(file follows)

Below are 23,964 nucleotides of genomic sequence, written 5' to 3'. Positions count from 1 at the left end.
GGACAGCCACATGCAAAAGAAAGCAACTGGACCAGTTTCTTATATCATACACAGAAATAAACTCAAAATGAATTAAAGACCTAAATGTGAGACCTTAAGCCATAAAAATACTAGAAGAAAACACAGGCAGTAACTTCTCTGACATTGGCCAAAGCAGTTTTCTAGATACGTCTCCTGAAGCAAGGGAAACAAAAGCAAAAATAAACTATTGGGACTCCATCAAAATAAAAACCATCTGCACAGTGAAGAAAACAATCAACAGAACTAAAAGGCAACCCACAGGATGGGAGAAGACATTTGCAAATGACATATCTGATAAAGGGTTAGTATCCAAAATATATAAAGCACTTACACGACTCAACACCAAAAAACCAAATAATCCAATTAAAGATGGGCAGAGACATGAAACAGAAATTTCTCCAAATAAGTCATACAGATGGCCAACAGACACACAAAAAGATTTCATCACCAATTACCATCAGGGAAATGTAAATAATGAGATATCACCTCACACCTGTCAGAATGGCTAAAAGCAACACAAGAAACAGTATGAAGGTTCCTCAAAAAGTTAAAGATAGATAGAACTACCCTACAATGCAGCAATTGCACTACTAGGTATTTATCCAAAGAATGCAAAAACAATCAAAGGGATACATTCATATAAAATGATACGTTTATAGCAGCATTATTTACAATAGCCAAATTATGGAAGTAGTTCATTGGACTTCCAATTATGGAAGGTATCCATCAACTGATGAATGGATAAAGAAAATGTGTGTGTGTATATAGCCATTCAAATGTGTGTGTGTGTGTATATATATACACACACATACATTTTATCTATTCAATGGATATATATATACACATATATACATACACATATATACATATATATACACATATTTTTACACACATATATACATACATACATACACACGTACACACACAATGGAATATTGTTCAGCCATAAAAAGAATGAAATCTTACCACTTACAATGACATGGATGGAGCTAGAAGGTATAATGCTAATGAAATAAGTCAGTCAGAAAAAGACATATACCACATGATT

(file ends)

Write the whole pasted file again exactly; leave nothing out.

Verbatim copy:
Below are 23,964 nucleotides of genomic sequence, written 5' to 3'. Positions count from 1 at the left end.
GGACAGCCACATGCAAAAGAAAGCAACTGGACCAGTTTCTTATATCATACACAGAAATAAACTCAAAATGAATTAAAGACCTAAATGTGAGACCTTAAGCCATAAAAATACTAGAAGAAAACACAGGCAGTAACTTCTCTGACATTGGCCAAAGCAGTTTTCTAGATACGTCTCCTGAAGCAAGGGAAACAAAAGCAAAAATAAACTATTGGGACTCCATCAAAATAAAAACCATCTGCACAGTGAAGAAAACAATCAACAGAACTAAAAGGCAACCCACAGGATGGGAGAAGACATTTGCAAATGACATATCTGATAAAGGGTTAGTATCCAAAATATATAAAGCACTTACACGACTCAACACCAAAAAACCAAATAATCCAATTAAAGATGGGCAGAGACATGAAACAGAAATTTCTCCAAATAAGTCATACAGATGGCCAACAGACACACAAAAAGATTTCATCACCAATTACCATCAGGGAAATGTAAATAATGAGATATCACCTCACACCTGTCAGAATGGCTAAAAGCAACACAAGAAACAGTATGAAGGTTCCTCAAAAAGTTAAAGATAGATAGAACTACCCTACAATGCAGCAATTGCACTACTAGGTATTTATCCAAAGAATGCAAAAACAATCAAAGGGATACATTCATATAAAATGATACGTTTATAGCAGCATTATTTACAATAGCCAAATTATGGAAGTAGTTCATTGGACTTCCAATTATGGAAGGTATCCATCAACTGATGAATGGATAAAGAAAATGTGTGTGTGTATATAGCCATTCAAATGTGTGTGTGTGTGTATATATATACACACACATACATTTTATCTATTCAATGGATATATATATACACATATATACATACACATATATACATATATATACACATATTTTTACACACATATATACATACATACATACACACGTACACACACAATGGAATATTGTTCAGCCATAAAAAGAATGAAATCTTACCACTTACAATGACATGGATGGAGCTAGAAGGTATAATGCTAATGAAATAAGTCAGTCAGAAAAAGACATATACCACATGATT